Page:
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A healthy resolution

Dr. Drew Werner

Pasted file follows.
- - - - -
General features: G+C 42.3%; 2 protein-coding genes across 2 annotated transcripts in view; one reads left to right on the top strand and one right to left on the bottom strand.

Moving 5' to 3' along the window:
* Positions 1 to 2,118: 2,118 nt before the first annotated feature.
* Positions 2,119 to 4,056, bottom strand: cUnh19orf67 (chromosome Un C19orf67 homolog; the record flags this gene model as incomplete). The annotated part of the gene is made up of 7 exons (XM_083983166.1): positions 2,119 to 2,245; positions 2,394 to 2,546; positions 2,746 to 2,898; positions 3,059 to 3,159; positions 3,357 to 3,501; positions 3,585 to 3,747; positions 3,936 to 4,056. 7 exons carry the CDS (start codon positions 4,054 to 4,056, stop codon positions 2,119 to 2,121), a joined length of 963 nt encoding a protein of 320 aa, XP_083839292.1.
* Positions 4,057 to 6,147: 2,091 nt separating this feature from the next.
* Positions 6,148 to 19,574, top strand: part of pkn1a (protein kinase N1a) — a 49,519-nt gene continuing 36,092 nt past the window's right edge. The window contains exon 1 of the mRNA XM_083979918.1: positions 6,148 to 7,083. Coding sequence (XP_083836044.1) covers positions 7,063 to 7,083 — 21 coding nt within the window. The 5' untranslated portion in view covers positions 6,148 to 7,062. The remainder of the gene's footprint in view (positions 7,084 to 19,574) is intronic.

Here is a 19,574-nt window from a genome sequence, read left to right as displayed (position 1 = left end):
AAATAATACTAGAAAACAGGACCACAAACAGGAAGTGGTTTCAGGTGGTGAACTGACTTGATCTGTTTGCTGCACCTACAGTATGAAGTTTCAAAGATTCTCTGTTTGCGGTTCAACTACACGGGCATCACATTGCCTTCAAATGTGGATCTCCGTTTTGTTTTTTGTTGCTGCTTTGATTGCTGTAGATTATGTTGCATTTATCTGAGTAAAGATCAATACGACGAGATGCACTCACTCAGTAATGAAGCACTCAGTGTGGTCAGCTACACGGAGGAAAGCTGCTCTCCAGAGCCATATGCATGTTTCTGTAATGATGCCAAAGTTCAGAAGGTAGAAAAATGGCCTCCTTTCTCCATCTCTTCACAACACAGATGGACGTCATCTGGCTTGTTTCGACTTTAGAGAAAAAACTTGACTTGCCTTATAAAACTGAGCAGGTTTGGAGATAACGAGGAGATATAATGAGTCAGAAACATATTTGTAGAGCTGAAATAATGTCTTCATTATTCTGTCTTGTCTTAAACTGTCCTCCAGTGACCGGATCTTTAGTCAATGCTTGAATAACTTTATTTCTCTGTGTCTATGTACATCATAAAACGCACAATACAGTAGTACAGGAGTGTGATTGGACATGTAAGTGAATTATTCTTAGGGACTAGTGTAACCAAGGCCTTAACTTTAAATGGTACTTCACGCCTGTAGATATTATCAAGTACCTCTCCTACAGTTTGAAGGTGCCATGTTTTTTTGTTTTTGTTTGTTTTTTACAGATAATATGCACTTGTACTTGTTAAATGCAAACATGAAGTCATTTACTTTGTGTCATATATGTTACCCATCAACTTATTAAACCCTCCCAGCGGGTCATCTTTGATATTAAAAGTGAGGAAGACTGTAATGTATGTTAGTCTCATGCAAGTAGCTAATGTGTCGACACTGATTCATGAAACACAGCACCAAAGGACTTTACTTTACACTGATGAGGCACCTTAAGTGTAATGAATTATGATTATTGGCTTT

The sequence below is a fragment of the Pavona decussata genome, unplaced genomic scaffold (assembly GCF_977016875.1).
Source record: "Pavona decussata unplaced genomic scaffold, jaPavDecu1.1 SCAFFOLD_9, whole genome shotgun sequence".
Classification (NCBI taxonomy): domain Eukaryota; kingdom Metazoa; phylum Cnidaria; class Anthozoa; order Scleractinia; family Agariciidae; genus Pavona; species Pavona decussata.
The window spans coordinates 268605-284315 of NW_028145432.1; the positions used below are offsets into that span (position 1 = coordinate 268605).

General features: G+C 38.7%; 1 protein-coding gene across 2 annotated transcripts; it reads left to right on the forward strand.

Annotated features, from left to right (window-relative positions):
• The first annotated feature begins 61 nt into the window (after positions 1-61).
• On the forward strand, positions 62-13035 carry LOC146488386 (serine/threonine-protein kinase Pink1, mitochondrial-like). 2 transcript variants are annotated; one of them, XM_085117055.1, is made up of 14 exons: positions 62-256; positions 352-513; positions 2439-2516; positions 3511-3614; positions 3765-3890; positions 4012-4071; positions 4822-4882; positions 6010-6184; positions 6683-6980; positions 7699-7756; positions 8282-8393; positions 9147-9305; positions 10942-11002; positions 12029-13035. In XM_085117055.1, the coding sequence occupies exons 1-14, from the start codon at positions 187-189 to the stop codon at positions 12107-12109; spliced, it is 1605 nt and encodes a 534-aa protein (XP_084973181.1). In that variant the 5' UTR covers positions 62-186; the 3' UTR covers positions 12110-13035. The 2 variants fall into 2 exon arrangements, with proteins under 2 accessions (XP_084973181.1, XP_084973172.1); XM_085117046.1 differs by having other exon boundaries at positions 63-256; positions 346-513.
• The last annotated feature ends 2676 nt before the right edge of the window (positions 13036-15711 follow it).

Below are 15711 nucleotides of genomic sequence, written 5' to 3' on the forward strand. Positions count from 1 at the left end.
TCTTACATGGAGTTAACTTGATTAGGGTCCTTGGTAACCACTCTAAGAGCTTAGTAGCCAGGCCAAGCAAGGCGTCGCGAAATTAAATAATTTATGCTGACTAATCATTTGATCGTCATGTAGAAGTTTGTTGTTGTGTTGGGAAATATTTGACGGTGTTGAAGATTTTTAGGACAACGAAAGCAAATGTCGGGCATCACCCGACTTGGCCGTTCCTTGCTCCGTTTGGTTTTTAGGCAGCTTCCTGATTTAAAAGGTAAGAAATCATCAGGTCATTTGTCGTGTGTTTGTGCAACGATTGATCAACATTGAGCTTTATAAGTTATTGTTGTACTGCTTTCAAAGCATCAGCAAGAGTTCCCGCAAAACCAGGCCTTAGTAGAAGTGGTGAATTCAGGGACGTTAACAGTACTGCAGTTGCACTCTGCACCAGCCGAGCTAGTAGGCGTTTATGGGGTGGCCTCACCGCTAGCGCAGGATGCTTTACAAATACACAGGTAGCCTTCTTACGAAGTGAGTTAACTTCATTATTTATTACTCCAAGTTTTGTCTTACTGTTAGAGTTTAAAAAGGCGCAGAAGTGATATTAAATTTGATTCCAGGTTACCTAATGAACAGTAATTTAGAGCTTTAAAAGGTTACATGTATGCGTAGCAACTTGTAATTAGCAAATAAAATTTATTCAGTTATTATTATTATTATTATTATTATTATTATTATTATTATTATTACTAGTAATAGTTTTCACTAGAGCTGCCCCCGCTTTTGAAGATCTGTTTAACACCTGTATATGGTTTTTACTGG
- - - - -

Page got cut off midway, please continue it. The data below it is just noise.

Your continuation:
EAGLE COUNTY – Happy New Year! 2006 will be a wonderful year, in part because we can make it so. Hopefully, that will include making it smoke free. Like every year before, Santa arrived on Christmas Eve. The greatest gift comes unwrapped however, and are not found under the tree. Deacon Jay eloquently reminded us of that at Mass on Christmas Eve. I would like to hope that another unwrapped gift I am passing on is gift of being tobacco free.Dear Doc: I’m finally ready. I know I need to do it. What can you do to help me quit smoking?- Sick of Being Sick in EagleDear Sick of Being Sick in Eagle: Let’s look at what quitting will really do for you (taken from the American Cancer Society):Within 20 minutes:- Blood pressure drops to normal – Pulse rate drops to normal – Temperature of hands and feet increase to normalWithin eight hours:- Smoker’s breath disappears – Carbon monoxide level in blood drops to normal – Oxygen level in blood increases to normalWithin 24 hours:- Chance of heart attack decreasesWithin three days:- Breathing is easierWithin 2 to 3 Months- Circulation improves – Walking becomes easier – Lung function increases up to 30 percentWithin one to nine months:- Coughing, sinus congestion, fatigue, shortness of breath decrease – Cilia that sweep debris from your lungs grows back increasing your ability to handle mucus, clean the lungs, reduce infection – Energy increases Within one year:- Risk of coronary heart disease is half that of a smoker- You have saved over $1,000 if you smoke one pack per day!Within two years- Heart attack risk drops to near normalWithin five years- Lung cancer death rate for average pack-a-day smoker decreases by almost half nStroke risk is reduced – Risk of mouth, throat and esophageal cancer is half that of a smoker.Within 10 years:- Lung cancer death rate is similar to that of a person who does not smoke. – The pre-cancerous cells are replacedWithin 15 years:- Risk of coronary heart disease is the same as a person who has never smokedImpressive isn’t it! So, how to quit? After the commitment has been made, behaviors and habits changed and friends and family told, there is still that nicotine addiction. While it only lasts days to two weeks after the last cigarette is smoked, it can be pretty rough getting through it. The right thing for you is the help that works. There are a variety of over-the-counter products geared to help change habits, calm the addiction and focus on something other than the cigarettes you’ve just given up. Prescription medications come in two flavors. There are a variety of nicotine replacement products and Zyban. The nicotine patches help and increase your chances of quitting to 30 percent or more. The gum is especially good for people who chew tobacco. It is used by parking (like chew) between the cheek and gum and chewing it after the nicotine flavor disappears. There are nicotine inhalers, which work well for those with a need to keep the hands busy. With all of the nicotine replacement products, it is important to stop smoking before using them. Smoking in addition to taking some form of nicotine can lead to an overdose. Finally there is Zyban. It is the same medication as the anti-depressant Wellbutrin. It helps reduce stress and relieves the nicotine triggers in the brain. People who use it have a 40 percent greater chance of quitting than going it alone. Talk to our doctor to decide which is best for you.Whatever you decide, remember that if at first you don’t succeed, try, try again. Don’t concentrate on your failure if something doesn’t work. Instead learn from it and get ready to succeed the next time. There is no better resolution than doing something to improve your health. Make that resolution now and get excited to be a healthier person! Some additional resources to help are:U.S. Department of Health and Human Services Public Health Service National Institutes of Health: http://www.hoptechno.com/book43.htmBoston University School of Public Health: http://www.quitnet.com/American Cancer Society: http://www.cancer.org/docroot/home/index.aspNational Cancer Institute: http://www.nci.nih.gov/American Heart Association: http://www.amhrt.org/presenter.jhtml?identifier=1200000Office on Smoking and Health, Centers for Disease Control and Prevention:www.cdc.gov/Good Luck! I hope the resolve of the New Year stays with you all year through.Remember your health is your responsibility. Health is our greatest asset and it doesn’t happen by accident. If something doesn’t seem right, or questions are left unanswered don’t wait, call your doctor.Dr. Drew Werner of the Eagle Valley Medical Center writes a weekly column for the Daily. He encourages health questions. Write him by e-mail to editor@vaildaily.com or c/o Editor, Vail Daily, P.O. Box 81, Vail, 81658.Vail, Colorado


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